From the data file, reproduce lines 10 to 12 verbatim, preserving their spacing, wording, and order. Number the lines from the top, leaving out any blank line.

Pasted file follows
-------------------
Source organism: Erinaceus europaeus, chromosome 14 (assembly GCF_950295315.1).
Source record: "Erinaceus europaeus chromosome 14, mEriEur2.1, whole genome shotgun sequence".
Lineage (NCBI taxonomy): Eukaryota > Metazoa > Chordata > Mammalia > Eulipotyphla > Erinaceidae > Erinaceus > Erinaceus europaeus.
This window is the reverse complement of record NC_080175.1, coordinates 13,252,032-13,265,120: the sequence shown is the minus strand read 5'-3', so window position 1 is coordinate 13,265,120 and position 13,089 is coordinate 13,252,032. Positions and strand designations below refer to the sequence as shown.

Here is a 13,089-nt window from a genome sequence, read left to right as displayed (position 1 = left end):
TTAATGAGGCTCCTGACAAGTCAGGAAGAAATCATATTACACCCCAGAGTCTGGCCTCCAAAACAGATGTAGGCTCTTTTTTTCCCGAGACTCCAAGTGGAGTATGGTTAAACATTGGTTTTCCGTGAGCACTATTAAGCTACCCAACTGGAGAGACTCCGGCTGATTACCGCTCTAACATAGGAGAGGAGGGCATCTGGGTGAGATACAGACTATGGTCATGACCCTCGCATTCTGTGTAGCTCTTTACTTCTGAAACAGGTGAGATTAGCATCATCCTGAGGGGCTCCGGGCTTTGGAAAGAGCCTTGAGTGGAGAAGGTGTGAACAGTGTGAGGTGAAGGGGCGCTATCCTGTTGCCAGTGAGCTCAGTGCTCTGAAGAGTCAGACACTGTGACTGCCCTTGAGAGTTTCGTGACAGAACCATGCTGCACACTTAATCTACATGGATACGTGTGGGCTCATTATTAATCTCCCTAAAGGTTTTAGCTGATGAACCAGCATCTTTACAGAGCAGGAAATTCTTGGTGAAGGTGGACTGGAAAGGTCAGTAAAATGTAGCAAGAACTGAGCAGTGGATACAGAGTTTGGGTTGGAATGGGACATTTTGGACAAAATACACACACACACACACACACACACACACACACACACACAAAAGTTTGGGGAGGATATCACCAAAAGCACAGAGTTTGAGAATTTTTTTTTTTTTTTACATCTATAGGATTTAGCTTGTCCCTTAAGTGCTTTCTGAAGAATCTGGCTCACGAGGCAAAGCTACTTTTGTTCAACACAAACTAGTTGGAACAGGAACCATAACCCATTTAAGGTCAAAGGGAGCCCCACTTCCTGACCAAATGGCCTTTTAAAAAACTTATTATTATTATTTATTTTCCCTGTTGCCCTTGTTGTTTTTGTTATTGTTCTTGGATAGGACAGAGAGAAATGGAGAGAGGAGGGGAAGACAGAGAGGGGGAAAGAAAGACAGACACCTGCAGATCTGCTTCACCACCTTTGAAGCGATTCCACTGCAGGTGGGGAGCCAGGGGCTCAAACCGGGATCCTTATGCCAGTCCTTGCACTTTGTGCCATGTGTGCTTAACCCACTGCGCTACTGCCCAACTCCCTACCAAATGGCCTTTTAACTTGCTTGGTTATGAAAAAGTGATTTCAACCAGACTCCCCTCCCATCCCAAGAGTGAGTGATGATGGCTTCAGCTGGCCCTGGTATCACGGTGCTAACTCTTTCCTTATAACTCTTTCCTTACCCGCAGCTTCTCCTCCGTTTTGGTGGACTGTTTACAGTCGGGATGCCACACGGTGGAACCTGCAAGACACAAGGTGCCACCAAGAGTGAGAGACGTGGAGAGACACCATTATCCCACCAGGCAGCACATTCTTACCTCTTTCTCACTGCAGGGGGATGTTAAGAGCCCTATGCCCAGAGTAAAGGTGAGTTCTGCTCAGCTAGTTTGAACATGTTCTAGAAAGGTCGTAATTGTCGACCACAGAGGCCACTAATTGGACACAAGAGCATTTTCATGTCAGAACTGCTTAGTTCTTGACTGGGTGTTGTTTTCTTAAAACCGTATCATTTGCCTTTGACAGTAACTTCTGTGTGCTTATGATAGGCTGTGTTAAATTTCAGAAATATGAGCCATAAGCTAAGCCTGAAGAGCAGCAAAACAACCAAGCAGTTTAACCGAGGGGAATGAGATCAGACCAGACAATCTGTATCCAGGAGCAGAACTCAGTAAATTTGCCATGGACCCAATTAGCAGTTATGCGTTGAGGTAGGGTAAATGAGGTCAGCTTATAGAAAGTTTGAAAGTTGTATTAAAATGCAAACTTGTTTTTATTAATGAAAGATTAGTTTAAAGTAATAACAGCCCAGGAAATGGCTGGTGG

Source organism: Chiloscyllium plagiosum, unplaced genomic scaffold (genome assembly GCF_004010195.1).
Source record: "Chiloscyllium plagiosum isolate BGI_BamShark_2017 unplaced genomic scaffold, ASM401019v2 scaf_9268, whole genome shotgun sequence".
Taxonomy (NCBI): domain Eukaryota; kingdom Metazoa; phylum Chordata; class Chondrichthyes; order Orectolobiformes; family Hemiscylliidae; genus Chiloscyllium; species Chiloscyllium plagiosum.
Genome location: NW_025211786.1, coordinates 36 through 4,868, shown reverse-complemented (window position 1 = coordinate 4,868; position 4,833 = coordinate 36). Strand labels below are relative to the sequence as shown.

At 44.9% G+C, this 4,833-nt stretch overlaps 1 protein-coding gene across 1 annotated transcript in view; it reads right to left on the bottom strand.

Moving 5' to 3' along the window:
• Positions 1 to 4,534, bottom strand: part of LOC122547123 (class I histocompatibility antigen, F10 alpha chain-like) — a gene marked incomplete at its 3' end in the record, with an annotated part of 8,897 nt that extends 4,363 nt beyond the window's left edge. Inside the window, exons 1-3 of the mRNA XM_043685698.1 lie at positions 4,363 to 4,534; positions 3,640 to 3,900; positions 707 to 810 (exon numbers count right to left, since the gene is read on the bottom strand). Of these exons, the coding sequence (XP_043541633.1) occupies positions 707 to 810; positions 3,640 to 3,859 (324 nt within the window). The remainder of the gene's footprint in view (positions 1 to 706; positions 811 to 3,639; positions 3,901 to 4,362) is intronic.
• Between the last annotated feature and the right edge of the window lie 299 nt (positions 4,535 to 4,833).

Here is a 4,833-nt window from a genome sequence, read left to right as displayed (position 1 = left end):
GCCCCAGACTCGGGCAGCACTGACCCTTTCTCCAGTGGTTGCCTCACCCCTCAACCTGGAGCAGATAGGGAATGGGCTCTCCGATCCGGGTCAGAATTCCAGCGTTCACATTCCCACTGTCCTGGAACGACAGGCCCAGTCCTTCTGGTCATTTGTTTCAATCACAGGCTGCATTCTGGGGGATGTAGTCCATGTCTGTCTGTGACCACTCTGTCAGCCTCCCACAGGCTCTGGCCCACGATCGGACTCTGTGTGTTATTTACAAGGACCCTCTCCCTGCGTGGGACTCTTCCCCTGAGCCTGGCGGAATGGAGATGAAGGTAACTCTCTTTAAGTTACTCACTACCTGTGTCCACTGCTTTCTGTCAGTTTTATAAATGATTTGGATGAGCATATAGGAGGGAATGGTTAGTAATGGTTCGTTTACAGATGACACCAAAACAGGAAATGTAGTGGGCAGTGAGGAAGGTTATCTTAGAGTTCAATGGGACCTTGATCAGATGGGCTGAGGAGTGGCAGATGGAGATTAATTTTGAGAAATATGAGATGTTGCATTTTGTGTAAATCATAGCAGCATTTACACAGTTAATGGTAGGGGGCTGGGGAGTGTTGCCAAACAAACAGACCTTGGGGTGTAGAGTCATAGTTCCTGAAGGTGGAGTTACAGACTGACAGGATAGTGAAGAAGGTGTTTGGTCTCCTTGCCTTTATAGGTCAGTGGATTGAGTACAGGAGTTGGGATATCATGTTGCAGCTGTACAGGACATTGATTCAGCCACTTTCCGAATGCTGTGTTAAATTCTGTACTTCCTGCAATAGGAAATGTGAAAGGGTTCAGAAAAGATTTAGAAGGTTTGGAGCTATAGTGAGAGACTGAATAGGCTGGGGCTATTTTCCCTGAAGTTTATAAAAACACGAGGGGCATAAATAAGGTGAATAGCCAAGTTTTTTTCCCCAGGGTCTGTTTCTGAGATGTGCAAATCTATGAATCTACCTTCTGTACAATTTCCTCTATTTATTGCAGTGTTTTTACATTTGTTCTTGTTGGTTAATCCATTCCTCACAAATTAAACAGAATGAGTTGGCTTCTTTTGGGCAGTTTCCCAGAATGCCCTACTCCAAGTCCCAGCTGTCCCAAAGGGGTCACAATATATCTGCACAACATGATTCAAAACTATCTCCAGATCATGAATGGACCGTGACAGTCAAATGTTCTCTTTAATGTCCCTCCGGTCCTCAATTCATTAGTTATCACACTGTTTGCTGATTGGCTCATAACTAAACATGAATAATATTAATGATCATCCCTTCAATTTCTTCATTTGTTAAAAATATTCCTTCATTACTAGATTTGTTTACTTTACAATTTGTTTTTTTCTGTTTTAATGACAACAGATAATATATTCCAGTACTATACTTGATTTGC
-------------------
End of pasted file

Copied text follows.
Genome location: NW_025211786.1, coordinates 36 through 4,868, shown reverse-complemented (window position 1 = coordinate 4,868; position 4,833 = coordinate 36). Strand labels below are relative to the sequence as shown.

At 44.9% G+C, this 4,833-nt stretch overlaps 1 protein-coding gene across 1 annotated transcript in view; it reads right to left on the bottom strand.

Moving 5' to 3' along the window: